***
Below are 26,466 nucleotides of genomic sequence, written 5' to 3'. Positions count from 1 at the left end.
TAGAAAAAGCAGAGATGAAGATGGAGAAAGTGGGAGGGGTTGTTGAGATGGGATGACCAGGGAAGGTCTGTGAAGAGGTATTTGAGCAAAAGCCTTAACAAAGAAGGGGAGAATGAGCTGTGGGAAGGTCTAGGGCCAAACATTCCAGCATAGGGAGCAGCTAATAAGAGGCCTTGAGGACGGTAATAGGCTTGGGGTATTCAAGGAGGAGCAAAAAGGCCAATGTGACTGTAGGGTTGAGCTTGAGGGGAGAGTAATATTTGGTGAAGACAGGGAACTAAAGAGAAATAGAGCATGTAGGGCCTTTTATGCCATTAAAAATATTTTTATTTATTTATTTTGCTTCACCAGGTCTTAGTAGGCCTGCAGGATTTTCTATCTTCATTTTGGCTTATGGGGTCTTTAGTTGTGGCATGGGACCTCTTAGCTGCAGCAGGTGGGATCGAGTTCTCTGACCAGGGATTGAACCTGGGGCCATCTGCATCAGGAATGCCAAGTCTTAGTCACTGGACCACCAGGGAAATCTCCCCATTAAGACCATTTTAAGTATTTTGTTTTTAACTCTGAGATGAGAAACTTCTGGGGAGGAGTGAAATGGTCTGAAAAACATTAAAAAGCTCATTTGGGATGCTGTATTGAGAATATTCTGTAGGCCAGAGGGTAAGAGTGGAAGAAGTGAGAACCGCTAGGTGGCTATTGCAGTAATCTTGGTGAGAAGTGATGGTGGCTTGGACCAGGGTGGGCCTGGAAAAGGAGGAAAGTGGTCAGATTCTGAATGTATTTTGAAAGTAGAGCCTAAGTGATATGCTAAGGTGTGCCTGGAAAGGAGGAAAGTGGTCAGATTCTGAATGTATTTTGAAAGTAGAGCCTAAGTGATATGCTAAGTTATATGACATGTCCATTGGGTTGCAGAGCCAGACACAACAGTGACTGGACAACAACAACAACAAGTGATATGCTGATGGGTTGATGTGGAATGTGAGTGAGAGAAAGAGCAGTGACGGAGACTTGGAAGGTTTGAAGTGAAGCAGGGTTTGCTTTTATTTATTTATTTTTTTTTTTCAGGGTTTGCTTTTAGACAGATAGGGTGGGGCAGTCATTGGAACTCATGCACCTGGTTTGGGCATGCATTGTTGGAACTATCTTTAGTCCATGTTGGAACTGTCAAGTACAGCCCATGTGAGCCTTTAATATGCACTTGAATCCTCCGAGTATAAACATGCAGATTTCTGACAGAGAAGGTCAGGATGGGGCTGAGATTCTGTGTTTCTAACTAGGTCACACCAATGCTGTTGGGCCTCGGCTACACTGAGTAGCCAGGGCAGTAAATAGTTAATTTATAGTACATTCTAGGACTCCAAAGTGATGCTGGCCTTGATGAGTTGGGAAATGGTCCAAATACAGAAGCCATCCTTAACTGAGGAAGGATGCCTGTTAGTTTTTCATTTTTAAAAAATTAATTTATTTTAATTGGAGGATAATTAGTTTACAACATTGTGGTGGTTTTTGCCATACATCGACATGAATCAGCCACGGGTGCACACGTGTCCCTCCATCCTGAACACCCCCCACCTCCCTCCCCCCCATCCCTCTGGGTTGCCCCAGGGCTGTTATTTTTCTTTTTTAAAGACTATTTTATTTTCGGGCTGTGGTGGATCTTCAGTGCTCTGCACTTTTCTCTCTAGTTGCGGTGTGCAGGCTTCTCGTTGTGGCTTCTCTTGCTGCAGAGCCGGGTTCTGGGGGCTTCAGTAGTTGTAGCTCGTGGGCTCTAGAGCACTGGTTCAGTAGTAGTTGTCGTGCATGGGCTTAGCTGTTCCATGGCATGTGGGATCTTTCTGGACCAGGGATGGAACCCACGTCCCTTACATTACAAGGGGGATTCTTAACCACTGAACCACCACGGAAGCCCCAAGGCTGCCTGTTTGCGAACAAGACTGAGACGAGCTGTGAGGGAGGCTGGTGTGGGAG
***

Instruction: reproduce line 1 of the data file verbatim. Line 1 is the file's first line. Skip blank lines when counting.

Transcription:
Below are 26,466 nucleotides of genomic sequence, written 5' to 3'. Positions count from 1 at the left end.